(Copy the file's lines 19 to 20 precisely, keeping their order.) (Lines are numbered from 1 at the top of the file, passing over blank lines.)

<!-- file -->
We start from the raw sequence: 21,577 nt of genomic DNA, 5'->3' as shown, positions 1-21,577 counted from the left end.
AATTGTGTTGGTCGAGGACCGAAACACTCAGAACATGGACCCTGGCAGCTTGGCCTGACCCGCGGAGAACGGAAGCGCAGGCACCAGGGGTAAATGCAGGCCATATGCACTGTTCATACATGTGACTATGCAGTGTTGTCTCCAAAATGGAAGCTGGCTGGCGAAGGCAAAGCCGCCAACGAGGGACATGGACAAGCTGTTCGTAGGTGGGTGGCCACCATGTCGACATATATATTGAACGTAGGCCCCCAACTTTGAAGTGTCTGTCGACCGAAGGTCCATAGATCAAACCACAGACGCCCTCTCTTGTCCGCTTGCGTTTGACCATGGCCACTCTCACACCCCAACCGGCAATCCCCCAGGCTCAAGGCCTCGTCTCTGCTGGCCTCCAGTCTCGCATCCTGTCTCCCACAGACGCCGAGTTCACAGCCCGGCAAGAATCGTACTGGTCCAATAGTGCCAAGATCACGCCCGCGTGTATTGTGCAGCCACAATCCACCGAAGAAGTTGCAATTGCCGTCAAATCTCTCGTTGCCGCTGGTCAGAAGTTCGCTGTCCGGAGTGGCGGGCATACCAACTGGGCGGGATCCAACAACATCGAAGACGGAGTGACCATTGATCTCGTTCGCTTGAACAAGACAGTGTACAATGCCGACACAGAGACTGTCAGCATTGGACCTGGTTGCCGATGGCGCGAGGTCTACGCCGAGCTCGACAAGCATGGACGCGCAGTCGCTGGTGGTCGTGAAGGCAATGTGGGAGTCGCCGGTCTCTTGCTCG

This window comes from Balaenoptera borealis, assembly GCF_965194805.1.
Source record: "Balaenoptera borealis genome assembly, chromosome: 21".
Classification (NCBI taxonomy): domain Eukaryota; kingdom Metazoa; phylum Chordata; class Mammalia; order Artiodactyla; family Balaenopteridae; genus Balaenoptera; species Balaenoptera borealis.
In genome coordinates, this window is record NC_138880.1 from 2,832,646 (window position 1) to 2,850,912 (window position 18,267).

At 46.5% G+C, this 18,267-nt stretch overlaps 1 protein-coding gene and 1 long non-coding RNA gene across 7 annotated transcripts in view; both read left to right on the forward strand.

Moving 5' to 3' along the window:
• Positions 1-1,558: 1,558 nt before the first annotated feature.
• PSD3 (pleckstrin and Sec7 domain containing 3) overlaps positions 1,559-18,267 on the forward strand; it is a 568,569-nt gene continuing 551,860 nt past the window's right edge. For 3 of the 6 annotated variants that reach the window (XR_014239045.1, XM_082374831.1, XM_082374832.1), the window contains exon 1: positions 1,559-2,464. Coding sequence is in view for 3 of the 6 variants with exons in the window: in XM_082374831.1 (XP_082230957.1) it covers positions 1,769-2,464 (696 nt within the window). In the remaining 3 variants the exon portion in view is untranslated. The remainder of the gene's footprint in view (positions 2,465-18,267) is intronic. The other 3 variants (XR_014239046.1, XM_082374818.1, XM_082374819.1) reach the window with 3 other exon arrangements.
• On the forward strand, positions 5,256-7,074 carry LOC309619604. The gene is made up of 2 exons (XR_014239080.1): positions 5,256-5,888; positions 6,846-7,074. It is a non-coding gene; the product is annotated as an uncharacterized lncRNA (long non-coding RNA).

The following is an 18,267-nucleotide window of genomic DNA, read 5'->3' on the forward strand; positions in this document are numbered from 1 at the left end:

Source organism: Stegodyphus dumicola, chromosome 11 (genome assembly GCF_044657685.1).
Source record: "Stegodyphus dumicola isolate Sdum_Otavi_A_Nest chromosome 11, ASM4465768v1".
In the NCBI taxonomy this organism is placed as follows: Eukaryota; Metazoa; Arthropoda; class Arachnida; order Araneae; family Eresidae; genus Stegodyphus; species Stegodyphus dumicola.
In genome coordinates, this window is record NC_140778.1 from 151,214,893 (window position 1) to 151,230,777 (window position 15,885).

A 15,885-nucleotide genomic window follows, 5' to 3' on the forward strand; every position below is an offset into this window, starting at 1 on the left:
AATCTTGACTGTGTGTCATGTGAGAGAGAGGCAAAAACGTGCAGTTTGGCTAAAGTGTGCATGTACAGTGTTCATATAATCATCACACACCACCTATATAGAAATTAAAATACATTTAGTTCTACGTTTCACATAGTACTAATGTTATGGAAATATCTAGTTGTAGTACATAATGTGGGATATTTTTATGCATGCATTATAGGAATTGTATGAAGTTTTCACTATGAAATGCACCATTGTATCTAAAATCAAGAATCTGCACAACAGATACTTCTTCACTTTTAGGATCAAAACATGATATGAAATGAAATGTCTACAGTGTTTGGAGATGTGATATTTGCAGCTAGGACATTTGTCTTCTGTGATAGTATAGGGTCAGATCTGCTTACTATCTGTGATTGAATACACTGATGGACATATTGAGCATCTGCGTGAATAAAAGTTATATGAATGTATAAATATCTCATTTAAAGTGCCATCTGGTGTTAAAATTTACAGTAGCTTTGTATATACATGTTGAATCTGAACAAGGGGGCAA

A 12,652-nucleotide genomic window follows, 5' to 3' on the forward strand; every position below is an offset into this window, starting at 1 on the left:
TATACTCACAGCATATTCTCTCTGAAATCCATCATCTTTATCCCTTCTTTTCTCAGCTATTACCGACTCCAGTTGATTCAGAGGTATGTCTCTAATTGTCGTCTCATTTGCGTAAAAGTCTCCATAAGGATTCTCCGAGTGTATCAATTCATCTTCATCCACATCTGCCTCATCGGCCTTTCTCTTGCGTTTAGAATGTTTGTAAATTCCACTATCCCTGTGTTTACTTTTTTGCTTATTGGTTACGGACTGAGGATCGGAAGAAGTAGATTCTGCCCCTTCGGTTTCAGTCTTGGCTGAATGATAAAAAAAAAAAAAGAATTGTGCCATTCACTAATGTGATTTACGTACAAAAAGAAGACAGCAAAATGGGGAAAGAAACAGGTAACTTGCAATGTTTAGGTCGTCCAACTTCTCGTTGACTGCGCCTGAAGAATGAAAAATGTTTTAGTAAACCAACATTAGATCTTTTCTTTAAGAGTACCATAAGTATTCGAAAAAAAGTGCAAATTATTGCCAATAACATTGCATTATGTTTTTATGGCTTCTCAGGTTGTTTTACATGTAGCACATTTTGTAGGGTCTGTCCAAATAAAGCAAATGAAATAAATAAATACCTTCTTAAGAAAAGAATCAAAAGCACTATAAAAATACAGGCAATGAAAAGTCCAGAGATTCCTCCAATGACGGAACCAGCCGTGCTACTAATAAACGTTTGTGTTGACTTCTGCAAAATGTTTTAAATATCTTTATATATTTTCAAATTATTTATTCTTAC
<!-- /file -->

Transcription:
A 12,652-nucleotide genomic window follows, 5' to 3' on the forward strand; every position below is an offset into this window, starting at 1 on the left:
TATACTCACAGCATATTCTCTCTGAAATCCATCATCTTTATCCCTTCTTTTCTCAGCTATTACCGACTCCAGTTGATTCAGAGGTATGTCTCTAATTGTCGTCTCATTTGCGTAAAAGTCTCCATAAGGATTCTCCGAGTGTATCAATTCATCTTCATCCACATCTGCCTCATCGGCCTTTCTCTTGCGTTTAGAATGTTTGTAAATTCCACTATCCCTGTGTTTACTTTTTTGCTTATTGGTTACGGACTGAGGATCGGAAGAAGTAGATTCTGCCCCTTCGGTTTCAGTCTTGGCTGAATGATAAAAAAAAAAAAAGAATTGTGCCATTCACTAATGTGATTTACGTACAAAAAGAAGACAGCAAAATGGGGAAAGAAACAGGTAACTTGCAATGTTTAGGTCGTCCAACTTCTCGTTGACTGCGCCTGAAGAATGAAAAATGTTTTAGTAAACCAACATTAGATCTTTTCTTTAAGAGTACCATAAGTATTCGAAAAAAAGTGCAAATTATTGCCAATAACATTGCATTATGTTTTTATGGCTTCTCAGGTTGTTTTACATGTAGCACATTTTGTAGGGTCTGTCCAAATAAAGCAAATGAAATAAATAAATACCTTCTTAAGAAAAGAATCAAAAGCACTATAAAAATACAGGCAATGAAAAGTCCAGAGATTCCTCCAATGACGGAACCAGCCGTGCTACTAATAAACGTTTGTGTTGACTTCTGCAAAATGTTTTAAATATCTTTATATATTTTCAAATTATTTATTCTTAC